We will independently extract data for outcome assessment according to the measures defined in the previous section and using proformas designed by the Cochrane PVD Group. We will perform intention-to-treat analysis extracting the number of patients originally allocated to each treatment group, irrespective of compliance. If numbers extracted by the two authors are different, differences will be resolved by a third author (AM). We will contact trial investigators if additional information is required.
Agreement between investigators for study selection will be assessed using a weighted kappa statistic. Statistical analysis will be performed according to the statistical guidelines provided by the Cochrane PVD Group. Relative risk will be used as the measure of effect for each dichotomous outcome. A summary statistic will be calculated for each dichotomous outcome using both a fixed-effect model and a random-effects model provided that sufficient data are gathered. Heterogeneity will be explored using threshold analysis based on quality assessment and characteristics of the studies. A Chi
If outcomes were measured with continuous scales, we will analyse data on treatment effects with the weighted mean difference. Where different trials use different scales, the results will be standardised and then combined (standardised mean difference).
We will perform subgroup analysis, if possible and as necessary, and this may consider the size of the aneurysm, its anatomical localisation (ascending, descending, or thoracoabdominal) and condition of patients (high risk versus low risk).
Description of studies
Results of the search
No studies were identified that met any of the inclusion criteria. A number of case series, cohort studies, and controlled studies with historic controls were found. These were excluded because of lack of randomisation (see Characteristics of excluded studies).
Risk of bias in included studies
It was not possible to review methodological quality in the absence of studies eligible for inclusion in the review.
Effects of interventions
No published or unpublished randomised controlled trials were found comparing TEVAR with conventional open surgical repair for the treatment of TAAs.
Thoracic surgery for the treatment of aneurysms is performed in a complex setting and entails general anaesthesia, thoracotomy with extensive surgical resection, left lung collapse, and aortic cross-clamping. As a result, important postoperative complications such as haemorrhage, spinal cord injury, stroke, and renal insufficiency must be considered. Distal aortic perfusion, cerebrospinal drainage, and intercostal artery implantation are some of the advances made to avoid complications associated with thoracic surgery but morbidity remains high. Moreover, factors such as the age of the patient and the presence of serious co-morbidities such as coronary heart disease, chronic lung disease, diabetes, and hypertension may exclude a number of patients from receiving surgical treatment.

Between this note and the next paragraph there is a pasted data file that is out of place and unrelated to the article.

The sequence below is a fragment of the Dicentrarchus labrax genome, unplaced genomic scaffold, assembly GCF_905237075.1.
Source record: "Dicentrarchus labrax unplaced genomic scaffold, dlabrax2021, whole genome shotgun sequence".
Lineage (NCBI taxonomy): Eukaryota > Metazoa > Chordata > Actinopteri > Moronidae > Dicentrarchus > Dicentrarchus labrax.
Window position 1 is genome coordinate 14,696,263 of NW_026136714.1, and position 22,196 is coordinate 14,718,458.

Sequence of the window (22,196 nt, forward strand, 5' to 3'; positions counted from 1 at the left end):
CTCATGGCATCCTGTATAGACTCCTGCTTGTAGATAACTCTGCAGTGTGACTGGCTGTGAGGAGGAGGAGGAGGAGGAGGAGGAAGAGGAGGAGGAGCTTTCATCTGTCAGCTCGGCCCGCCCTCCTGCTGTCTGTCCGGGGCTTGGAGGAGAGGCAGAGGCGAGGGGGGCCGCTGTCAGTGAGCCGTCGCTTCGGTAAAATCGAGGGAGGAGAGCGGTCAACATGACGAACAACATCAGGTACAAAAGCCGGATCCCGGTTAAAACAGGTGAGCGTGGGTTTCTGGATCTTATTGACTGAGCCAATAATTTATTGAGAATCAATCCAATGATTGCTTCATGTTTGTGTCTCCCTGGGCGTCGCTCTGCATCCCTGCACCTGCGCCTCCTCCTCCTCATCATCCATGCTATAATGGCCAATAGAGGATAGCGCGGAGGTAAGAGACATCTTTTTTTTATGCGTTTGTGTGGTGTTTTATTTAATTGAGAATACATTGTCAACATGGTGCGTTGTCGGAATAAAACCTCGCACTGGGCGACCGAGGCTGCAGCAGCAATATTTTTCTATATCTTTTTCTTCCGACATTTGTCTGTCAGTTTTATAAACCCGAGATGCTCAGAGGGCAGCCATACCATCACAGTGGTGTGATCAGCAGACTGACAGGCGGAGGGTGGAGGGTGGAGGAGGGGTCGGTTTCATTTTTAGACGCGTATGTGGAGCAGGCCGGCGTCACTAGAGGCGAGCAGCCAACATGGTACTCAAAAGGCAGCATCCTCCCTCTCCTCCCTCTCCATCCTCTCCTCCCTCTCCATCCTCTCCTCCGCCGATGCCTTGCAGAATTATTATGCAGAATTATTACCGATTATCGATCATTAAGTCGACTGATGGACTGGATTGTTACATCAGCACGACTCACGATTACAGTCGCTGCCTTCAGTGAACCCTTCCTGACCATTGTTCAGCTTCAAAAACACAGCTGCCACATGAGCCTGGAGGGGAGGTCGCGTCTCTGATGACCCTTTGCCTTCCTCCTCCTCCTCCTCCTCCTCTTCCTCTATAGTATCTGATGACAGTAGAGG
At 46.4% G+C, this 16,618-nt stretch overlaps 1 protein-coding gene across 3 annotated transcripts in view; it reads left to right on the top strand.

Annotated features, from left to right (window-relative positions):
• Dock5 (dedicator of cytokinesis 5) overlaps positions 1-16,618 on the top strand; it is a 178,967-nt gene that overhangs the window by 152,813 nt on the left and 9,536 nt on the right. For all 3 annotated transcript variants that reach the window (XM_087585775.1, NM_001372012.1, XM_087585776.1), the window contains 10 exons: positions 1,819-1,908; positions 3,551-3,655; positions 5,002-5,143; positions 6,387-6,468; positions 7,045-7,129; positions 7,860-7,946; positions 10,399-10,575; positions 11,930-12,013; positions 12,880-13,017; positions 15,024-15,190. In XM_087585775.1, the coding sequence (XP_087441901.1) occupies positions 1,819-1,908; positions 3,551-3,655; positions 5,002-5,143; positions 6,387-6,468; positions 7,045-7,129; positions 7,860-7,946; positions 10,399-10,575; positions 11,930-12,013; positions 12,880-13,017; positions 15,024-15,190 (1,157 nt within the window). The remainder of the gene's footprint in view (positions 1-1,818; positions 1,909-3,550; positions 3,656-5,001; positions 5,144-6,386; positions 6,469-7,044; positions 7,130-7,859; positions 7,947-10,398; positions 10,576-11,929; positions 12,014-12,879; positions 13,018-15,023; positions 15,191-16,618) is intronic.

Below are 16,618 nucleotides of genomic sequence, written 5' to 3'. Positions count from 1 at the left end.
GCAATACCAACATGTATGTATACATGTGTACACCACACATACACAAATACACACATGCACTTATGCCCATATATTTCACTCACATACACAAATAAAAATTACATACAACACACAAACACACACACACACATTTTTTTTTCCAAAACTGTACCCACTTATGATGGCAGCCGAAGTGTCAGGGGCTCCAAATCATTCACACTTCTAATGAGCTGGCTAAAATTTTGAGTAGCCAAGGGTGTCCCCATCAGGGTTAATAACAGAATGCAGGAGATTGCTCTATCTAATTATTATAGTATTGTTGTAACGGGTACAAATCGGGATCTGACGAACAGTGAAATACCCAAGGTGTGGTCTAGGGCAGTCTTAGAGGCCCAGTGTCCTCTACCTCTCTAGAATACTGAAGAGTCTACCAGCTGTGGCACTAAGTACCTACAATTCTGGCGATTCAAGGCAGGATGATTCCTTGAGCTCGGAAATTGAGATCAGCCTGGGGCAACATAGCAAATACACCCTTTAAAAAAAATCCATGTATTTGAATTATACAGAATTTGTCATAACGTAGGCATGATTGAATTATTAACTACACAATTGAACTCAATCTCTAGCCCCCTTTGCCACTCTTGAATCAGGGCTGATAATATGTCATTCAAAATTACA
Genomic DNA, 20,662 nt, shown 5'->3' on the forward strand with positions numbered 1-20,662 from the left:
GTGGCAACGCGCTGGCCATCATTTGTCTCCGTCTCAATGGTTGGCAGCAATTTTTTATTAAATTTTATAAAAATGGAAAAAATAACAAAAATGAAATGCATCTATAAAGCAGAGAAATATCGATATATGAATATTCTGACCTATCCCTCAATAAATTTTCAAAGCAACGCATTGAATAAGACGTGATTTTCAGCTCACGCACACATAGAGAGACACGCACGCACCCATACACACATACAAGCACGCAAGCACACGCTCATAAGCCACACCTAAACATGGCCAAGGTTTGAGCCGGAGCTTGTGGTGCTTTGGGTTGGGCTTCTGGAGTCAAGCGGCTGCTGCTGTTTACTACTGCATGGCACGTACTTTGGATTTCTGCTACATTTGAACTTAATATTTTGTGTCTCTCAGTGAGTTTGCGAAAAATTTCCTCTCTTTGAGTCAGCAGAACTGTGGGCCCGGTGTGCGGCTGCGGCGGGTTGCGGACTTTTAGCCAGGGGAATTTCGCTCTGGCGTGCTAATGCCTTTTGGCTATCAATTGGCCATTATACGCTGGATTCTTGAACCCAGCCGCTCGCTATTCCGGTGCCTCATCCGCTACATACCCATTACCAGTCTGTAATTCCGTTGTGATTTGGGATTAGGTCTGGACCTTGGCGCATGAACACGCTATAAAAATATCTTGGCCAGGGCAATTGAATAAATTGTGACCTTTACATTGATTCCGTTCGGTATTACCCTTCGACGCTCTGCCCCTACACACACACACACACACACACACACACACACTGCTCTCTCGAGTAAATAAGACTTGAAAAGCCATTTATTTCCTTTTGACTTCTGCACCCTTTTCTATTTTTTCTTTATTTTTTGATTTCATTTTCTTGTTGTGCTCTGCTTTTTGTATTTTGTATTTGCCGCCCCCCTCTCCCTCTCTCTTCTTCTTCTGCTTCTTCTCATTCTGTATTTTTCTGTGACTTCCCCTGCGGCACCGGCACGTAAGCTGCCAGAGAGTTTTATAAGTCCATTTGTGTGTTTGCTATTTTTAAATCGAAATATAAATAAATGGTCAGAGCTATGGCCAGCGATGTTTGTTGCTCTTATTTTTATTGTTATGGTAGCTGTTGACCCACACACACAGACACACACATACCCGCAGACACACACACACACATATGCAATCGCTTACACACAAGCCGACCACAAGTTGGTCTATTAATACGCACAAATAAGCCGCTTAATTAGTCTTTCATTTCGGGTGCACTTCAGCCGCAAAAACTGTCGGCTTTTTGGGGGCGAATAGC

The advent of endovascular stent interposition, first described by Parodi (Parodi 1991) for abdominal aneurysm and later by Dake (Dake 1994) for the thoracic tract, has generated great interest among thoracic surgeons. This is mainly because an endovascular stent is considered a minimally invasive device and therefore, a good alternative for patients affected by TAAs who are not suitable for open surgical treatment.
This review documents that there are no published or pending randomised controlled trials that compare TEVAR with open surgical treatment for patients with TAAs, assessing early and late mortality and major complications. Most of the current information relating to endovascular intervention comes from reports of case series, observational studies, or registry data with differing presentations. However, at least two controlled clinical trials can be mentioned. The first study, published in 2002, compared 19 patients who received endovascular stents with an historic cohort of 10 patients who received open surgical repair. Endovascular deployment was successful in all but one patient and early outcomes such as mean length of intensive care unit stay and hospital stay were better in the TEVAR group. The study, however, was not randomised and follow up was limited (Najibi 2002).
The second trial, published in 2005, started as a prospective non-randomised multicentre phase II study. Promising results in terms of technical success and positive early outcomes prompted the FDA to approve the Gore TAG thoracic endoprosthesis (Makaroun 2005). At a later stage the study became a controlled trial in which the data of the 142 patients were compared with 94 controls (Bavaria 2007). According to the final analysis of the trial, mortality at 30 days was better in the endograft group, as well as other outcomes such as paraplegia and the length of hospital stay. However, the two-year survival rate was similar in the two groups. The significant limitations of the trial were that it was not a randomised trial; at least half of the control group was historical, which may augment further the selection bias; and symptomatic aneurysms were significantly higher in the open surgical cohort (38% versus 21%). In addition, data on aortic characteristics were unavailable in many of the control patients and the follow up was limited to two years, within which time 17% of the patients had exclusion of their aneurysm of a size greater than 0.5 cm, and at least 17% of the patients were lost to follow up (Bavaria 2007).